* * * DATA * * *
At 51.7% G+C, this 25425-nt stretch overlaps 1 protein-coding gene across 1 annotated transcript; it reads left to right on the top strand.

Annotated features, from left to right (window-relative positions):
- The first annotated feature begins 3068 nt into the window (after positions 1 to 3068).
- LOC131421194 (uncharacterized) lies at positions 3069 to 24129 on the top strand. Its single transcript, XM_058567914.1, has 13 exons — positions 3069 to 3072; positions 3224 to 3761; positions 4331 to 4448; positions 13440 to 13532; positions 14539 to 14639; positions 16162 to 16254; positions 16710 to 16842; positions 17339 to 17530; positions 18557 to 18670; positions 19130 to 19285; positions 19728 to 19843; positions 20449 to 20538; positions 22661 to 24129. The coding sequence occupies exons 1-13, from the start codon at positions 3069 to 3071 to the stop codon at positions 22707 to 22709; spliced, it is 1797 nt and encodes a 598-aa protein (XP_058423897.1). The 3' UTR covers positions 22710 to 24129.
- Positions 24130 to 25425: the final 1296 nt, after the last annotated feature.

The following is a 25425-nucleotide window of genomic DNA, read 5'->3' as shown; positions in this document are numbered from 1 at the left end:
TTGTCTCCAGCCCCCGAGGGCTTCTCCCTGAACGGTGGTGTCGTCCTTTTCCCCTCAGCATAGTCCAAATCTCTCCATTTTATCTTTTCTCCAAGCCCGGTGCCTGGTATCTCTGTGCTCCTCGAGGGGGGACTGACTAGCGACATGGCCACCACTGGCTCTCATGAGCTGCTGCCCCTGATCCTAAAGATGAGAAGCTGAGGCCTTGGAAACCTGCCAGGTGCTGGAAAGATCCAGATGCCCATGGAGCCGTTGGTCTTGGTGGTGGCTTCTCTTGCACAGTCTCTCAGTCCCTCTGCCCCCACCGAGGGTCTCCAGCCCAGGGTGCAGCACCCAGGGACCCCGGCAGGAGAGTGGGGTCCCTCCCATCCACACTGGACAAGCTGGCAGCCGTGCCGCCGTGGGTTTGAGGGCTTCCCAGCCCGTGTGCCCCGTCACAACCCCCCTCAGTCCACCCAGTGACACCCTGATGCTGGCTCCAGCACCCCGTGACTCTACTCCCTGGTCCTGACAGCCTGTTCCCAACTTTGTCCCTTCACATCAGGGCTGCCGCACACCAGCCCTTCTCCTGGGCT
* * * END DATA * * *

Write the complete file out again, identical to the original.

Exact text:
At 51.7% G+C, this 25425-nt stretch overlaps 1 protein-coding gene across 1 annotated transcript; it reads left to right on the top strand.

Annotated features, from left to right (window-relative positions):
- The first annotated feature begins 3068 nt into the window (after positions 1 to 3068).
- LOC131421194 (uncharacterized) lies at positions 3069 to 24129 on the top strand. Its single transcript, XM_058567914.1, has 13 exons — positions 3069 to 3072; positions 3224 to 3761; positions 4331 to 4448; positions 13440 to 13532; positions 14539 to 14639; positions 16162 to 16254; positions 16710 to 16842; positions 17339 to 17530; positions 18557 to 18670; positions 19130 to 19285; positions 19728 to 19843; positions 20449 to 20538; positions 22661 to 24129. The coding sequence occupies exons 1-13, from the start codon at positions 3069 to 3071 to the stop codon at positions 22707 to 22709; spliced, it is 1797 nt and encodes a 598-aa protein (XP_058423897.1). The 3' UTR covers positions 22710 to 24129.
- Positions 24130 to 25425: the final 1296 nt, after the last annotated feature.

The following is a 25425-nucleotide window of genomic DNA, read 5'->3' as shown; positions in this document are numbered from 1 at the left end:
TTGTCTCCAGCCCCCGAGGGCTTCTCCCTGAACGGTGGTGTCGTCCTTTTCCCCTCAGCATAGTCCAAATCTCTCCATTTTATCTTTTCTCCAAGCCCGGTGCCTGGTATCTCTGTGCTCCTCGAGGGGGGACTGACTAGCGACATGGCCACCACTGGCTCTCATGAGCTGCTGCCCCTGATCCTAAAGATGAGAAGCTGAGGCCTTGGAAACCTGCCAGGTGCTGGAAAGATCCAGATGCCCATGGAGCCGTTGGTCTTGGTGGTGGCTTCTCTTGCACAGTCTCTCAGTCCCTCTGCCCCCACCGAGGGTCTCCAGCCCAGGGTGCAGCACCCAGGGACCCCGGCAGGAGAGTGGGGTCCCTCCCATCCACACTGGACAAGCTGGCAGCCGTGCCGCCGTGGGTTTGAGGGCTTCCCAGCCCGTGTGCCCCGTCACAACCCCCCTCAGTCCACCCAGTGACACCCTGATGCTGGCTCCAGCACCCCGTGACTCTACTCCCTGGTCCTGACAGCCTGTTCCCAACTTTGTCCCTTCACATCAGGGCTGCCGCACACCAGCCCTTCTCCTGGGCT